We've all been there, that moment when we set our sights on an elusive goal, even the simplest objective like cleaning a room or finishing the last mile of a run fills us with the thrill of another perspective accomplishment. But what happens after? In the days that follow do we really feel happier having completed another task on life's endless to-do list? Maybe for a few hours, a few days, if we're lucky the afterglow might last a week or two. Pretty soon though, you're back where you started searching for the next project.

This is the Hedonic Treadmill, also called the Set-point Theory. It describes how, despite vacillations from day-to-day experiences, an individual's level of happiness is relatively stable throughout life. This predetermined baseline of happiness, by the way, is said to be significantly influenced by genetics and health. Most events, then, only temporarily alter your level of happiness. Say you get a raise at work, you might be ecstatic the first day or week but in a year that wage will the "norm" for you, nothing to be shocked or happy about. This theory was spelled out in 1971 by Brickman and Campbell in their scientific paper, "Hedonic Relativism and Planning the Good Society."


So if the constant pursuit of happiness just brings us back where we started, how do we break our cycle? Is there a real way to increase our baseline happiness? That's quite a sensitive and subjective topic. Some people will argue that having children or getting married certainly must increase happiness but sadly, most studies show that the opposite is true. After the initial "honeymoon effect" average happiness not only doesn't increase but decreases over time. Even in studies biased towards helping marriage look positive failed to do so!

The vast majority of cases show that, over time, individuals almost always return to their baseline happiness level. The good news is there might be ways to "reset" this default level. But first, it's necessary to see how scientists and psychologists have defined the two significant forms of happiness;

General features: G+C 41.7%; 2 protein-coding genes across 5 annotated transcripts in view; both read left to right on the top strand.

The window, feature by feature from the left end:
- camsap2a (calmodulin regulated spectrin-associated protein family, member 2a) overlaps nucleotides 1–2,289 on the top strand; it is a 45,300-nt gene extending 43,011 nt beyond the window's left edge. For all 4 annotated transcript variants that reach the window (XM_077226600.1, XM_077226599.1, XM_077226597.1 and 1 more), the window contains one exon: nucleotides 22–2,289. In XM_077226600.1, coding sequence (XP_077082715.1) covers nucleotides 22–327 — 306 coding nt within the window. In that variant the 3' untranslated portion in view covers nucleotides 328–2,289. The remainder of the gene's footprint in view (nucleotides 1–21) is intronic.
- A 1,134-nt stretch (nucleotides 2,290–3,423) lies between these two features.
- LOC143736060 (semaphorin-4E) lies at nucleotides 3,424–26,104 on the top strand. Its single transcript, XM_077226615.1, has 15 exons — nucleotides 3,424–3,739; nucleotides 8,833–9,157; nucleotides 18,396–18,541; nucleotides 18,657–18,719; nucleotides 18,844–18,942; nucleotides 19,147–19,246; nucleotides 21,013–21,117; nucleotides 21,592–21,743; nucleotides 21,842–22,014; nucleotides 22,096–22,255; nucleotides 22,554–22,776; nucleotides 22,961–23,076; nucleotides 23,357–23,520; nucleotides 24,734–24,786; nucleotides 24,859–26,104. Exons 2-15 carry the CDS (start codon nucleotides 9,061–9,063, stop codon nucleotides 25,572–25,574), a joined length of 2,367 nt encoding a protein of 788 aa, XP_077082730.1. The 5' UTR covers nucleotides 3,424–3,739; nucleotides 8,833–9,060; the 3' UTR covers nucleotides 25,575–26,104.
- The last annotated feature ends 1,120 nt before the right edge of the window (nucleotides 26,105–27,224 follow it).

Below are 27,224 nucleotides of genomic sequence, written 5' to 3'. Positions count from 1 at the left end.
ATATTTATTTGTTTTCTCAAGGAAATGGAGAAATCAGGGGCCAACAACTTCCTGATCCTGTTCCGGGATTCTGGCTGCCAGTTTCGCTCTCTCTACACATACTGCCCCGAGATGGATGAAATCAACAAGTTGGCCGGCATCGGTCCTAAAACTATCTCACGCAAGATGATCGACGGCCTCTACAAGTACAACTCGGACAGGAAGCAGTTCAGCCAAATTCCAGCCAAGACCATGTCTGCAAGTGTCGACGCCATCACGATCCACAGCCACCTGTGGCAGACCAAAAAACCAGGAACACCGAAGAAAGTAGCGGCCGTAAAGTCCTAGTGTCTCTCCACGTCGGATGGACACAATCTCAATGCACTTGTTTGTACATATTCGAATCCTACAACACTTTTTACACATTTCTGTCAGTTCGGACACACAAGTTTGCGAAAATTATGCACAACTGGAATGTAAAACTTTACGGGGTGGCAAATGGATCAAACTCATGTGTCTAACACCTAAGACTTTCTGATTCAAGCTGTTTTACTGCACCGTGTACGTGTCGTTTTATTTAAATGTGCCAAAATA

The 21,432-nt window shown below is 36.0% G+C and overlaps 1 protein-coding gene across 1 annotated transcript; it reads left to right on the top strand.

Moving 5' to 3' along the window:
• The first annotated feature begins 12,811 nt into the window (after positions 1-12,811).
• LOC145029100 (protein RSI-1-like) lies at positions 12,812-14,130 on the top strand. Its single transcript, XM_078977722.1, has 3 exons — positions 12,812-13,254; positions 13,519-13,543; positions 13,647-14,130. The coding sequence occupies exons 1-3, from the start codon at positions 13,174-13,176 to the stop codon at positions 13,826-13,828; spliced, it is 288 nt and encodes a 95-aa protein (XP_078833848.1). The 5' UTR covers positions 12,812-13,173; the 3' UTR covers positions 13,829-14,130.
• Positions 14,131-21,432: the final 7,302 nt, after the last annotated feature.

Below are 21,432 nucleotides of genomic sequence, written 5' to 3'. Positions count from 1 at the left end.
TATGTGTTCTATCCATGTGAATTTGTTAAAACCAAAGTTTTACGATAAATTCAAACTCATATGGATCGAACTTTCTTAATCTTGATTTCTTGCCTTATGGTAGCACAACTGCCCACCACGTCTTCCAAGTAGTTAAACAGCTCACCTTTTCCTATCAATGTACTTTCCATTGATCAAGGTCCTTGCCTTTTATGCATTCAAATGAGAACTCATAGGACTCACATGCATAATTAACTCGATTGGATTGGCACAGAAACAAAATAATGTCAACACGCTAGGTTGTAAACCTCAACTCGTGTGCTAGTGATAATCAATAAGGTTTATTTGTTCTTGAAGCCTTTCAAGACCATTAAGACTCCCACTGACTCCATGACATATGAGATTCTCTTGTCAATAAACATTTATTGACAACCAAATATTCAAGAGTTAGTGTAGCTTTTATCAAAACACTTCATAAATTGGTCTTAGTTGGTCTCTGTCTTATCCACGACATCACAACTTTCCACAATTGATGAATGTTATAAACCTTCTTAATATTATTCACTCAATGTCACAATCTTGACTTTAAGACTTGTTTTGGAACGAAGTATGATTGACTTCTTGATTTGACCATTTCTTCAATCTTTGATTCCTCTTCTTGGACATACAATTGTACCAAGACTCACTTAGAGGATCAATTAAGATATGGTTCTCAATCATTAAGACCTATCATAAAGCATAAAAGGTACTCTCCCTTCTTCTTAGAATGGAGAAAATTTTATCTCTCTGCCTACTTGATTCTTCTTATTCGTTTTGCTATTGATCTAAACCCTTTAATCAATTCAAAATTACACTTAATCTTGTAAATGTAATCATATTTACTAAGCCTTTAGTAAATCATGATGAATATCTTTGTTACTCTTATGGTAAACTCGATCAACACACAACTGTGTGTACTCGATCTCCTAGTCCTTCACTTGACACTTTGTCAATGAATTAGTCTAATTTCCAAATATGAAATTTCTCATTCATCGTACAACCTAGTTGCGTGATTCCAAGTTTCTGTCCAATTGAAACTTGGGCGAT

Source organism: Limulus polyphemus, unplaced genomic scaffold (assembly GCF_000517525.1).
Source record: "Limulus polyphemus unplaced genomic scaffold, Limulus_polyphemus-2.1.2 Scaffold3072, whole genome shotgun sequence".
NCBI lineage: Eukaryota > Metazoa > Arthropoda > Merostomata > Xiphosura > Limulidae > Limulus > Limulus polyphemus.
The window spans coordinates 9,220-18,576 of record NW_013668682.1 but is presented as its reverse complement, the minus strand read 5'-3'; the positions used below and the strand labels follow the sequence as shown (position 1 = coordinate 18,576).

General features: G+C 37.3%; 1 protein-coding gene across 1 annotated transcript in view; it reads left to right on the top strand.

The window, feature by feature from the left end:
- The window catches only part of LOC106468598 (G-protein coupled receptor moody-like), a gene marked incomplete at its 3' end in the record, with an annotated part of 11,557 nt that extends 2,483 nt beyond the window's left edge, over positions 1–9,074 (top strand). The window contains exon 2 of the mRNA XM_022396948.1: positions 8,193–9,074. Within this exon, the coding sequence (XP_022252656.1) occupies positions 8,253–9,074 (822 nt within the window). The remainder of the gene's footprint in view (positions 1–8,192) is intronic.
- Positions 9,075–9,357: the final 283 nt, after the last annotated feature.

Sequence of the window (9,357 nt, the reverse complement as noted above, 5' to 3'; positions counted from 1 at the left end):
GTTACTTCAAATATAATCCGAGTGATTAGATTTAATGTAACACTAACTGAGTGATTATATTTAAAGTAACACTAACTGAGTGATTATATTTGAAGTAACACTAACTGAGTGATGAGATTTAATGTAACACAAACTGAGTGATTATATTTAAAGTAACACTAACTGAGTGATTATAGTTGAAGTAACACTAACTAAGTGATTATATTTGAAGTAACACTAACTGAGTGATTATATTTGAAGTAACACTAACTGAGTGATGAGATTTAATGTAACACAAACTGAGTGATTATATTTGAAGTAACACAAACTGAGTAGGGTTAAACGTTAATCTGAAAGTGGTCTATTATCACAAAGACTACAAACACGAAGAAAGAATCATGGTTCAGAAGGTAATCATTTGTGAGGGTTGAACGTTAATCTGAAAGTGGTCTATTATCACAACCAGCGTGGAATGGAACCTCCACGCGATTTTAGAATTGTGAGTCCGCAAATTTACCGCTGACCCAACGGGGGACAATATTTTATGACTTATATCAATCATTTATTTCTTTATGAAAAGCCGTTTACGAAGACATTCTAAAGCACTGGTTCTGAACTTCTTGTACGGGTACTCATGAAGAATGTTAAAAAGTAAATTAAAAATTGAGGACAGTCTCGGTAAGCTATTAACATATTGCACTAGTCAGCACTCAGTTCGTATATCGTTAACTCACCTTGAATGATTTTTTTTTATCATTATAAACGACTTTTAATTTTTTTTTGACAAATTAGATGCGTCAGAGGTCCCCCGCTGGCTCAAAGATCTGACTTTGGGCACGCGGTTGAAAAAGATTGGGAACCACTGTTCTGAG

Hedonic Happiness - Well-being derived from simple pleasures in the short term, often associated with sensation-seeking behaviors such as substance use and obtaining material wealth/goods and physical pleasure.

Eudaimonic Happiness - Well-being derived from self-development, contributions to society, and finding meaning/purpose in life


As one might guess, many studies suggest that "pursuing pleasure directly (hedonic happiness)is considered futile because most contributions to well-being come from pursuing meaningful endeavors for their own sake."

In other words, although hedonic happiness has a role in life, psychological well-being has more to do with eudaimonic sources of happiness; self-realization, feelings of competence, self-acceptance, and personal growth. Engaging in meaningful actions and developing one's strengths are some of the best chances for increasing your happiness and contentment in life.

This article, needless to say, required quite a bit of reading, studying and consideration. Happiness is a very strange and frustratingly evasive goal. What I can say from my struggles/progress with disordered thinking is this: happiness, to me, is best found when you learn to push yourself not out of self-hatred but with the knowledge that you can do whatever you put your mind to. Good luck.

"Satisfaction lies in the effort, not the attainment, full effort is full victory"

-Gandhi

(Yeah, how cliche, sorry)